Inthis media coverage analysis, focus will on the various ways themedia portrayed her in the political lime light. Importantly, anassessment will be done on how the media framed her on such aspectsas gender, qualified, intelligent and favored during her tenure inoffice. The political experience of Rodham Clinton and work in publiclife are unparalleled and unique, a strong feat for a women in thepolitical limelight which maybe explained the tendency of the mediato brand, frame and sensationalize particular aspects in her career(Chong& Druckman, 2007).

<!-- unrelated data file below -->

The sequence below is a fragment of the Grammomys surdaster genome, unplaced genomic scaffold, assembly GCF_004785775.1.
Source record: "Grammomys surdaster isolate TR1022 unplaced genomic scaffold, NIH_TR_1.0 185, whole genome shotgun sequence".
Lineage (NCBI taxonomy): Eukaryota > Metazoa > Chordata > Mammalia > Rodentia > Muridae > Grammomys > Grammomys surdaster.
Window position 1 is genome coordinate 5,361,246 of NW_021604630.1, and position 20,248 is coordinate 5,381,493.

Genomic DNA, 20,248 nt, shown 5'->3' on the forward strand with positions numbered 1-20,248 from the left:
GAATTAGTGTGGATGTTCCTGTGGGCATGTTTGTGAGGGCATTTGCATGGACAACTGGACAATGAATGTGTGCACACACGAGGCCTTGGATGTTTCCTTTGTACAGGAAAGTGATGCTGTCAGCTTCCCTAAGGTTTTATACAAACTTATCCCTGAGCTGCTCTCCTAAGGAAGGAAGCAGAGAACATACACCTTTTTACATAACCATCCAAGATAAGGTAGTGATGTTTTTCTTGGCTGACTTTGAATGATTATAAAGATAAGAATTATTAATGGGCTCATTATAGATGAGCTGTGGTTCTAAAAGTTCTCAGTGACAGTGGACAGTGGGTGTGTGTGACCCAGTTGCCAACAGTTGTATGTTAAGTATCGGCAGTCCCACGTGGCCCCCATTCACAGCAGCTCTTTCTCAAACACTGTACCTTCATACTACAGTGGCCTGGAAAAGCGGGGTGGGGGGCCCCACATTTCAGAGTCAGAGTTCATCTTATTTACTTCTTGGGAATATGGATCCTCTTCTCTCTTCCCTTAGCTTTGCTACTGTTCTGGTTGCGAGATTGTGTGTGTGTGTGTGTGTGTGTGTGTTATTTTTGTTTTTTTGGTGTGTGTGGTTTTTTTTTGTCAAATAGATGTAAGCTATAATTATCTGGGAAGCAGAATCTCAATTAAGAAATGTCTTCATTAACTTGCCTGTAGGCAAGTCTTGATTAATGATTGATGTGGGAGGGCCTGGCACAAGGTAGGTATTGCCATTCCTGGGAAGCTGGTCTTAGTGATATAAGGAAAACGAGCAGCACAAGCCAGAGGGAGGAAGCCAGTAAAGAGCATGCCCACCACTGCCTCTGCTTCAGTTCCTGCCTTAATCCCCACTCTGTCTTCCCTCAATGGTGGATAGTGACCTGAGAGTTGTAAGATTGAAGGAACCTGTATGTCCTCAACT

Themost distinguishable feature of these media attacks was some elementsof gender bias associated with her. Fox’s Howard Kurtz, writingabout media gender bias, observed that sensationalism and gender biaswas something political figures like Rodham Clinton ‘neededto deal with’,in the article, Kurtz highlighted that Clinton wariness of the presswas well illustrated on her book ‘HardChoices’.He also noted that, the media was obsessed and focused on her asdepicted in her supporters sentiments that the media covered ‘someof the negative’ attributes about Clinton sexism. His argument wasthat the media will always be petty, unfair and sensational and assuch there was no need to keep complaining about it, ‘themedia is like weather, you cannot keep complaining about it, everycandidate have to cope with adversarial media, deal with it(Winfield, 1997).